Norbeck wanted Custer State Park to be accessible to visitors through breathtaking drives that showcased the park. That is a reality today, and it makes Custer State Park a favorite for motorcyclists cruising the Black Hills. In addition to the Wildlife Loop, visitors can enjoy these scenic drives in Custer State Park.
The Needles Highway is the scenic drive that initially captured my heart in Custer State Park. It journeys through pine and spruce forests, through meadows with birch and aspen and alongside rugged granite mountains. The rock formations along this route are phenomenal and like nothing I’d seen before moving here.
The Needle’s Eye and Cathedral Spires are tall, pointy formations that look stunning against the skyline and offer exciting challenges for climbers. The road is 14 miles long and takes about an hour to travel. It is closed to traffic during the winter, but it makes for great hiking and cross-country skiing during that time.
Iron Mountain Road is an 18-mile scenic drive that passes through Custer State Park between Mount Rushmore National Memorial and the junction of U.S. Highway 16A and South Dakota Highway 36. It takes about an hour to complete. This drive is most well-known for its pigtail bridges and one-lane tunnels blasted through the rock that offer perfectly framed views of Mount Rushmore.
The 70-mile Peter Norbeck Scenic Byway drive may take about two to three hours to complete, but it will also take you to all of the highlights of Custer State Park—and beyond—through a sort of figure eight route that includes highways 16A, 244, 89 and 87. If you’re looking to do it all in one drive, the Peter Norbeck Scenic Byway is the scenic drive for you. You’ll see Mount Rushmore, the Crazy Horse Memorial, the pigtail bridges, the Needle’s Eye, Legion Lake and more.
Historic Points of Interest in Custer State Park
Custer State Park is full of history, including four historic lodges for dining and accommodations. If you can’t make all four, I’d recommend stopping by the State Game Lodge and Blue Bell Lodge. The State Game Lodge is known as President Calvin Coolidge’s “Summer White House,” and guests can even reserve the very room he holed up in for the 1927 summer. Blue Bell Lodge is a fun flavor of Western culture, offering a hayride and chuckwagon feast the whole family will love.
Other historic points of interest are easy to access along the park’s scenic drives. Fans of the written craft will enjoy seeing the Home of Badger Clark, South Dakota’s first poet laureate. Mount Coolidge Lookout and Fire Tower, built in 1940, provides history on the work of the Civilian Conservation Corps, as well as views of the Badlands 60 miles away on a clear day.
History buffs will enjoy the Gordon Stockade, a replica of a fortress built in the 1870s after gold was discovered in the Black Hills; interpretive signs educate visitors on the fraught encounters between Plains Indians and the white settlers during that time.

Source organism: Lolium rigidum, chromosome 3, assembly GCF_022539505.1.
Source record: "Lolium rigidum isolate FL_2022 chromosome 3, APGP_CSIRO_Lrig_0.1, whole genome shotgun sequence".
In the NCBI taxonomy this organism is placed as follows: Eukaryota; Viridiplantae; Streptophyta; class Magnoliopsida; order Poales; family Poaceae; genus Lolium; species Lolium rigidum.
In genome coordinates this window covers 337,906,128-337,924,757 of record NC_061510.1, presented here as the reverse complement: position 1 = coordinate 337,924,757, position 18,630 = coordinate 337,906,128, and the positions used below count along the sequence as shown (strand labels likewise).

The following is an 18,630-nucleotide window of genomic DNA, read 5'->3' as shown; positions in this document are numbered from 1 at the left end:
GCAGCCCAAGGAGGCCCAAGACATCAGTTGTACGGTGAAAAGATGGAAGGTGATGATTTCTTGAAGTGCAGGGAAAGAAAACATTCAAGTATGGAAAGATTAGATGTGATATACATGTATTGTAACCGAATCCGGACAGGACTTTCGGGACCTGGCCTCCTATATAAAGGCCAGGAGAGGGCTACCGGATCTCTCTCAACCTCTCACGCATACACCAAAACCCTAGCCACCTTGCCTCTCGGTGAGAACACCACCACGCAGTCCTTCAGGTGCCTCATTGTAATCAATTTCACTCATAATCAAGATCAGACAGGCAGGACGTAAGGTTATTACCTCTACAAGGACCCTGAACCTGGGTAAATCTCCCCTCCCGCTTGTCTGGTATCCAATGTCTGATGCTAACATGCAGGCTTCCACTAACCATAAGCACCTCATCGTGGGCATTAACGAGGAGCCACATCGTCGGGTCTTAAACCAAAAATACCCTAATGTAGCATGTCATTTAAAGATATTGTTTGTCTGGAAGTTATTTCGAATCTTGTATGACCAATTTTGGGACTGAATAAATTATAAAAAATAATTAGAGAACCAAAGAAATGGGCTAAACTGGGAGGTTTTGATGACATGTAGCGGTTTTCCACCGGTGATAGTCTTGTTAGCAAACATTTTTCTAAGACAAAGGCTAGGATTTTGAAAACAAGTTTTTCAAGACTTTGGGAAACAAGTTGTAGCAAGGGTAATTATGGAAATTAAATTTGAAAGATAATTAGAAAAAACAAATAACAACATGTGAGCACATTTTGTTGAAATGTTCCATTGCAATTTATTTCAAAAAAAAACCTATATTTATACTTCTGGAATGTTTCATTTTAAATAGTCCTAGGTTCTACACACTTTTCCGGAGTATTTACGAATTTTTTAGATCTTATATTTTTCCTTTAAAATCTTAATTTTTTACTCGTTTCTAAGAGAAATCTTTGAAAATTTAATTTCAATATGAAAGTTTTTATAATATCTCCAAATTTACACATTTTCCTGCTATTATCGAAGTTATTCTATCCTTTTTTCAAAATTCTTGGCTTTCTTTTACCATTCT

Lake Life at Custer State Park
With four picturesque lakes, Custer State Park is a perfect place to embrace lake life. Each lake offers different amenities and scenery.
Sylvan Lake is Custer State Park’s oldest and most iconic lake. It is great for swimming, kayaking and paddleboarding. Only electric motors are allowed on the lake. Sylvan Lake is also the starting point for many hiking trails in the Black Hills.
It is the busiest lake in the park, meaning parking lots can fill up by the afternoon during the height of the summer season.
Stockade Lake is the largest lake in Custer State Park. It is the only lake within the park that allows all types of boats. It’s your go-to for finding a tucked away fishing spot, picking up a little speed on the water or just paddling more miles in your canoe.
Legion Lake is the second largest lake in the park. It allows the use of paddle craft and boats with electric motors only. It is great for swimming or simply stringing together a flotilla of kayaks and floating all afternoon. A one-mile hiking trail loops around the lake, and one of the park’s historic lodges offers beverages and snacks at a dog-friendly patio by the water.
Center Lake, the smallest of Custer State Park’s lakes, is tucked away in the north central part of the park. It allows only slow, non-wake boating, so it’s great for those looking for a more peaceful paddle. It also has a nice beach area for swimming.
In addition to the diversity of the landscape, hikers in Custer State Park love how dog-friendly the park’s trails are. If you’re looking to take your furry best friend (or anyone else) on a hike in the park, you’ll find options that range from a quarter-of-a-mile to 22 miles in length. Visitors can pick up detailed maps and information from any of the park’s visitor centers. Some popular hikes include: